I should be able to pound out a beginners guide to astro image processing this weekend as the wife will be away so I will be stuck with the kids and can't go sneak off when they are in bead. Even the park behind my house is going to be out because it will be mostly cloudy on the overnights here so I will have some time to fill. Having discovered wavelet decompose in GIMP I have been wanting to play some with that and astro images as a way to see about decreasing noise and highlighting detail but that seems like something that could also go off the rails quickly so I have stayed away from it for now. that won't be in the guide as it is something that will likely only cause problems for beginners.
I'm interested to see a beginners guide!

When it comes to deep space objects I have no idea where to start, and rightfully so.

I'd like to see what my DA*300 can achieve though. It's always fun to explore new techniques and styles of photography
09-07-2018, 12:25 PM - 1 Like   #21
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If you want to go for a DSO a good 300mm f/4 lens is a nice place to be starting from. If you have darker skies than I have (you may even in Maryland) you should be able to do quite well. Right now M31 (The Andromeda Galaxy) is up and isn't too hard to find. When centered it will almost fill the frame but is pretty dim so if you are in a bright area it might only look like a dim orange smudge in the view finder with that lens. That is what I deal with but a couple of nights ago got some shots with reasonable results. Another thing that is up that is pretty easy to get in the view finder is M51 (the Whirlpool galaxy) as all you have to do is get the star on the end of the big dipper in the top middle of your view finder and then go 2 frames below it (of that is what I do on my K-3 with my 300mm).

If you have clear skies the next few days will be great for chasing DSOs as the moon is basically non existent which helps a lot.

Here is an example of what can be accomplished with a K-3, O-GPS1 astro tracer, a Sigma 300mm F/4 APO lens, 6 minutes of exposure, and a quick edit. Also all the frames for that picture were taken within 1 hour of sunset in a very light polluted area with a near full moon up. I have since taken an additional hour worth of exposure from the same spot and did a better job editing it and there is a lot of detail that comes out. I would imagine that you could get similar results with practice. Be sure to have a focusing aid and release cable as well as use the 2s mirror up delay off of a tripod. You will need to recompose every few minutes (3 to 5 typically) to keep the object in the frame. I would expect similar results with similar exposure and time when you are shooting.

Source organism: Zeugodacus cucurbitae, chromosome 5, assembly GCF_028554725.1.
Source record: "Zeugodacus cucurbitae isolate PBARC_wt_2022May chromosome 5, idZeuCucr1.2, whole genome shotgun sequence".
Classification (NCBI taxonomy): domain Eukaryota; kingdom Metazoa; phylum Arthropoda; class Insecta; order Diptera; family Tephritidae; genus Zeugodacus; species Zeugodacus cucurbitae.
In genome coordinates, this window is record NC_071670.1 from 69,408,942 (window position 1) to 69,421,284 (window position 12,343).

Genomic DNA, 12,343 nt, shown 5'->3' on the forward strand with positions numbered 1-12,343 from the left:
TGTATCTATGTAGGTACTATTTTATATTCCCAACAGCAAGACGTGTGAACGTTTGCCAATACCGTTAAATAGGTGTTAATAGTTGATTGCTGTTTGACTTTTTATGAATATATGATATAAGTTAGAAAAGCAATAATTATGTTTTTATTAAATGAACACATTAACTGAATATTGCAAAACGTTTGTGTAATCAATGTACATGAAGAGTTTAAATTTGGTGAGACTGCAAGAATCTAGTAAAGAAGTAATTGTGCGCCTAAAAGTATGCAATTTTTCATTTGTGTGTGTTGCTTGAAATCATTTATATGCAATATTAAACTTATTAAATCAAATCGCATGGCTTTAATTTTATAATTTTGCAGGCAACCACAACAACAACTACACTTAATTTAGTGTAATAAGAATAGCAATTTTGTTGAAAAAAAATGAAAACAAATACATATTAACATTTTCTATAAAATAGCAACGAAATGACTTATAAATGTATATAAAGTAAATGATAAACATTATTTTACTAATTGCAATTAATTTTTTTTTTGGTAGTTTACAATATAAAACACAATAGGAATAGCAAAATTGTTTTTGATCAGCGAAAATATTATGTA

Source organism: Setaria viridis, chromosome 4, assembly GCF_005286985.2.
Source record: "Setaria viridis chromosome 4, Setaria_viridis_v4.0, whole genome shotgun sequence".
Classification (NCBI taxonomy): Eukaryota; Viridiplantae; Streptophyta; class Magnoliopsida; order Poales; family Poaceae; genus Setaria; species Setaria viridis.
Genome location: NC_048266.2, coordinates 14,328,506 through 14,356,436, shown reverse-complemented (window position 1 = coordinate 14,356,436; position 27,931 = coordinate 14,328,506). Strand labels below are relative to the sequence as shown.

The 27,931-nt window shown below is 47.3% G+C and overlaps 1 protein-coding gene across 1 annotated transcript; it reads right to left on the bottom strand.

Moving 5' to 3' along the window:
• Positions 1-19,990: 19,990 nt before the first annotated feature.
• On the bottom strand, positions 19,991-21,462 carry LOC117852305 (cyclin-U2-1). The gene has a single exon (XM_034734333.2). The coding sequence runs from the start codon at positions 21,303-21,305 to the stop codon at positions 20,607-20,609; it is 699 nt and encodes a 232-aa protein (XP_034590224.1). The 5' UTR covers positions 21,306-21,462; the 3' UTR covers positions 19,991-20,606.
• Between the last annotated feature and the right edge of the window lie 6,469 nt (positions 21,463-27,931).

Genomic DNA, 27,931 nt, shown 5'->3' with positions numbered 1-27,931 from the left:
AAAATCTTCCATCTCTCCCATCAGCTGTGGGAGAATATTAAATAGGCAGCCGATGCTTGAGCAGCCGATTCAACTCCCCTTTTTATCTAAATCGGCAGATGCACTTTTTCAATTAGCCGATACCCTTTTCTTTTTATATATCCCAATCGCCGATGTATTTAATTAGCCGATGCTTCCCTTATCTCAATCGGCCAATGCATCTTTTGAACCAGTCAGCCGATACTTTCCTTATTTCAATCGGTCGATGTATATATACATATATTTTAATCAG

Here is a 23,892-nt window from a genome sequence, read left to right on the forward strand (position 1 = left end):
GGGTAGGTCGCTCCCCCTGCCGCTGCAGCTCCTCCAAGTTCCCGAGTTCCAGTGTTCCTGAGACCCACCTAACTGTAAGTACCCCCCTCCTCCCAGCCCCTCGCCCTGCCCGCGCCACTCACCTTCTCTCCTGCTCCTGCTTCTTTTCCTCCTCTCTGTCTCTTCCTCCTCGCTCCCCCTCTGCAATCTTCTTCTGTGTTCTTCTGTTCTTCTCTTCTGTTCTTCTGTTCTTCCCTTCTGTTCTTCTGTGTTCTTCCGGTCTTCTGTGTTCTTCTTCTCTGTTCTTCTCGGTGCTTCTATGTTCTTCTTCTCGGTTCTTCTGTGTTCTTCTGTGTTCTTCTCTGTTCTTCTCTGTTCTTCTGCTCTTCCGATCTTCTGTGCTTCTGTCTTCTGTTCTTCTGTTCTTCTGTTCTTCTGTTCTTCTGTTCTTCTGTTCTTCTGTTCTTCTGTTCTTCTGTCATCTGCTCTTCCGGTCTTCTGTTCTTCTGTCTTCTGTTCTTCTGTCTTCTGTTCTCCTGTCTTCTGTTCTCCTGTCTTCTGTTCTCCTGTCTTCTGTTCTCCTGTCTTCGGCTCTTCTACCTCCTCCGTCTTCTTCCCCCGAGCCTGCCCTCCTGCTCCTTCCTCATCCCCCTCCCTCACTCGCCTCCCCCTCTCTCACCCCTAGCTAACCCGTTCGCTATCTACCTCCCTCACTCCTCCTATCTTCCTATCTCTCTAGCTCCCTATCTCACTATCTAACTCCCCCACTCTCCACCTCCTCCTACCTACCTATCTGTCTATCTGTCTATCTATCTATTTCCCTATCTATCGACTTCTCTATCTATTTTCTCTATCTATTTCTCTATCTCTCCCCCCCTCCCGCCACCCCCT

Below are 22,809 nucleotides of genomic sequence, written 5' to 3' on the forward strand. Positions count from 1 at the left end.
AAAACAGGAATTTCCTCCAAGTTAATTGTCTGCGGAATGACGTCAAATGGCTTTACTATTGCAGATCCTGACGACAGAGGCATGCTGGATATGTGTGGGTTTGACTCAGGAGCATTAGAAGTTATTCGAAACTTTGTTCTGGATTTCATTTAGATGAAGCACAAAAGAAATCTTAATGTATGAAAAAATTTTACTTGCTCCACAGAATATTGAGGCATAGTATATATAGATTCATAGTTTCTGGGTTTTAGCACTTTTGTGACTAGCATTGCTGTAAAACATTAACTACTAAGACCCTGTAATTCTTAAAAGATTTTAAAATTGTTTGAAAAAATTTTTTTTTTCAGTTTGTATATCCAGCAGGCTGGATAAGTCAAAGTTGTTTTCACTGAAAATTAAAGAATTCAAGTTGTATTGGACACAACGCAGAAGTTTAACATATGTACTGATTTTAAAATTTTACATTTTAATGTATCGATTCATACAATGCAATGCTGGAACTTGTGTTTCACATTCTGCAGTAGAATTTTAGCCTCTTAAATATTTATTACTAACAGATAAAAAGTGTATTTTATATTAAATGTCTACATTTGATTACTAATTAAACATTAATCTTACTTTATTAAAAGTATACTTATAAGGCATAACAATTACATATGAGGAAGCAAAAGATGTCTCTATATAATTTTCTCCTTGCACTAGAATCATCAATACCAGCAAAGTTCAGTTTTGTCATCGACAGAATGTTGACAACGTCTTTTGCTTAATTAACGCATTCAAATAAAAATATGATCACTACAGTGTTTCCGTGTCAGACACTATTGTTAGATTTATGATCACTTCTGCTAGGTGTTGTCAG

As winter comes to the northern hemisphere you can get some really easy to shoot DSOs like M42 (the Orion Nebula) or M45 (the Pleiades) which are easy to find and photograph. These are really good starter objects as they are pretty big (not as big as M31) but are really bright and super easy to find in the sky. If you can be out late you will get better results than mine where I am shooting not long after sundown which is one of my problems because all the dark places near me require that I leave by 10pm.

Look at the link to the light pollution map I provided in the guide and see if you can find a Bortle Class 6 or darker near you and go there. For me that is a 45 minute drive and that only gets me to a darker Bortle Class 5 spot but that park closes at 10. A bright Bortle 7 is only a 15 minute drive but again there the park closes at 10 but even that offers a dramatic improvement over my backyard. My lake property is a very dark Bortle 3 but that is a two and a quarter hour drive and the weather never wants to cooperate when I could go there.
09-08-2018, 01:10 PM   #22
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Good stuff there MossyRocks

Well, on the wider end of the scale I have pressed my DA21 into service. It's not best suited to this but hey, use what you have to start out.
I used sequator and got some iffy results. Tonight I tried again and this time engaged brain and froze the foreground and set high dynamic range on (no dark image from this set) and this came out
9th Sept is looking good for cloud cover too and astro end is at about 9.30 so I may just get Andromeda with my SMC 200 if I'm lucky
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09-08-2018, 07:22 PM   #23
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I am very interested in your work and waiting for your beginners guide. I enjoy astrophotography but post processing is a real challenge for me. Great guide so far!

09-09-2018, 04:04 PM   #24
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QuoteOriginally posted by Kevin B123 Quote
I may just get Andromeda with my SMC 200 if I'm lucky